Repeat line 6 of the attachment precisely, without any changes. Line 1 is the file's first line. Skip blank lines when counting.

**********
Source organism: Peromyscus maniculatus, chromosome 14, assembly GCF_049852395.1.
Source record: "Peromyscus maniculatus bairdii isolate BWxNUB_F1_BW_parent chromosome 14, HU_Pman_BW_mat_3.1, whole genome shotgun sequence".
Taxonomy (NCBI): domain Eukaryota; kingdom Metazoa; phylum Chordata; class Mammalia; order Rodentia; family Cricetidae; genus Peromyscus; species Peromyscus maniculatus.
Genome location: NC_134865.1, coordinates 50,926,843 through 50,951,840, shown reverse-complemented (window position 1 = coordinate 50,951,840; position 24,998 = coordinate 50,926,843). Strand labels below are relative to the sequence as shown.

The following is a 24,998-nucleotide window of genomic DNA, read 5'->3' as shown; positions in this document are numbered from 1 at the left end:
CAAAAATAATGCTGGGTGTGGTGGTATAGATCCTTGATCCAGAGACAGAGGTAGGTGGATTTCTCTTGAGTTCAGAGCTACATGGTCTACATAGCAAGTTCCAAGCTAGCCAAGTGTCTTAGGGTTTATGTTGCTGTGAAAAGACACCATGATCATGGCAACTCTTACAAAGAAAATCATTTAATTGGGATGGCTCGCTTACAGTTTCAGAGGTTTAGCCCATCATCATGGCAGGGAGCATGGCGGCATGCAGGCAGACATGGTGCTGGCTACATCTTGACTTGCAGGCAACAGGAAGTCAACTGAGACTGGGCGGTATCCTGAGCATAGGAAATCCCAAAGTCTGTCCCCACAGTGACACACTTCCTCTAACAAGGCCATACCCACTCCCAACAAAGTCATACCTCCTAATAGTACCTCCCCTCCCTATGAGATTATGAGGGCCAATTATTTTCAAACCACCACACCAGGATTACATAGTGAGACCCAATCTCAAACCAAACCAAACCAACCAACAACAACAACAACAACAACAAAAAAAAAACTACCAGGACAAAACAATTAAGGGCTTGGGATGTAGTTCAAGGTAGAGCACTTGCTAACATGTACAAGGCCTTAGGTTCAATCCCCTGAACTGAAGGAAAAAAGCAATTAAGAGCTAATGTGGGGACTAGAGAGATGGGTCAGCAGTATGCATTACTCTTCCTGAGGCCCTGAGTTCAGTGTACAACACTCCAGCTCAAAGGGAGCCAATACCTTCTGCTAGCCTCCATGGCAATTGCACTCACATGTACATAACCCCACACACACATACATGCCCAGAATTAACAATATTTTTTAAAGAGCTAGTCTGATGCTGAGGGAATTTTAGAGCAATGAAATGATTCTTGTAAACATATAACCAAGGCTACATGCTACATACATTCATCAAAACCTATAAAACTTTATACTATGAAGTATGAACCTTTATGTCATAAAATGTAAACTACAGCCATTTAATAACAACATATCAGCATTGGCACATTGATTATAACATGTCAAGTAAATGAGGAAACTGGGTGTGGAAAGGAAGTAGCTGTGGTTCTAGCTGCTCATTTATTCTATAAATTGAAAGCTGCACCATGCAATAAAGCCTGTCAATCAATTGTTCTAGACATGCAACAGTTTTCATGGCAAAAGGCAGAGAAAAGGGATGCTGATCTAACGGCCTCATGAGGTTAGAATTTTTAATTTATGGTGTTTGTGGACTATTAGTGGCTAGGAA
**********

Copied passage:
CAAAAATAATGCTGGGTGTGGTGGTATAGATCCTTGATCCAGAGACAGAGGTAGGTGGATTTCTCTTGAGTTCAGAGCTACATGGTCTACATAGCAAGTTCCAAGCTAGCCAAGTGTCTTAGGGTTTATGTTGCTGTGAAAAGACACCATGATCATGGCAACTCTTACAAAGAAAATCATTTAATTGGGATGGCTCGCTTACAGTTTCAGAGGTTTAGCCCATCATCATGGCAGGGAGCATGGCGGCATGCAGGCAGACATGGTGCTGGCTACATCTTGACTTGCAGGCAACAGGAAGTCAACTGAGACTGGGCGGTATCCTGAGCATAGGAAATCCCAAAGTCTGTCCCCACAGTGACACACTTCCTCTAACAAGGCCATACCCACTCCCAACAAAGTCATACCTCCTAATAGTACCTCCCCTCCCTATGAGATTATGAGGGCCAATTATTTTCAAACCACCACACCAGGATTACATAGTGAGACCCAATCTCAAACCAAACCAAACCAACCAACAACAACAACAACAACAACAAAAAAAAAACTACCAGGACAAAACAATTAAGGGCTTGGGATGTAGTTCAAGGTAGAGCACTTGCTAACATGTACAAGGCCTTAGGTTCAATCCCCTGAACTGAAGGAAAAAAGCAATTAAGAGCTAATGTGGGGACTAGAGAGATGGGTCAGCAGTATGCATTACTCTTCCTGAGGCCCTGAGTTCAGTGTACAACACTCCAGCTCAAAGGGAGCCAATACCTTCTGCTAGCCTCCATGGCAATTGCACTCACATGTACATAACCCCACACACACATACATGCCCAGAATTAACAATATTTTTTAAAGAGCTAGTCTGATGCTGAGGGAATTTTAGAGCAATGAAATGATTCTTGTAAACATATAACCAAGGCTACATGCTACATACATTCATCAAAACCTATAAAACTTTATACTATGAAGTATGAACCTTTATGTCATAAAATGTAAACTACAGCCATTTAATAACAACATATCAGCATTGGCACATTGATTATAACATGTCAAGTAAATGAGGAAACTGGGTGTGGAAAGGAAGTAGCTGTGGTTCTAGCTGCTCATTTATTCTATAAATTGAAAGCTGCACCATGCAATAAAGCCTGTCAATCAATTGTTCTAGACATGCAACAGTTTTCATGGCAAAAGGCAGAGAAAAGGGATGCTGATCTAACGGCCTCATGAGGTTAGAATTTTTAATTTATGGTGTTTGTGGACTATTAGTGGCTAGGAA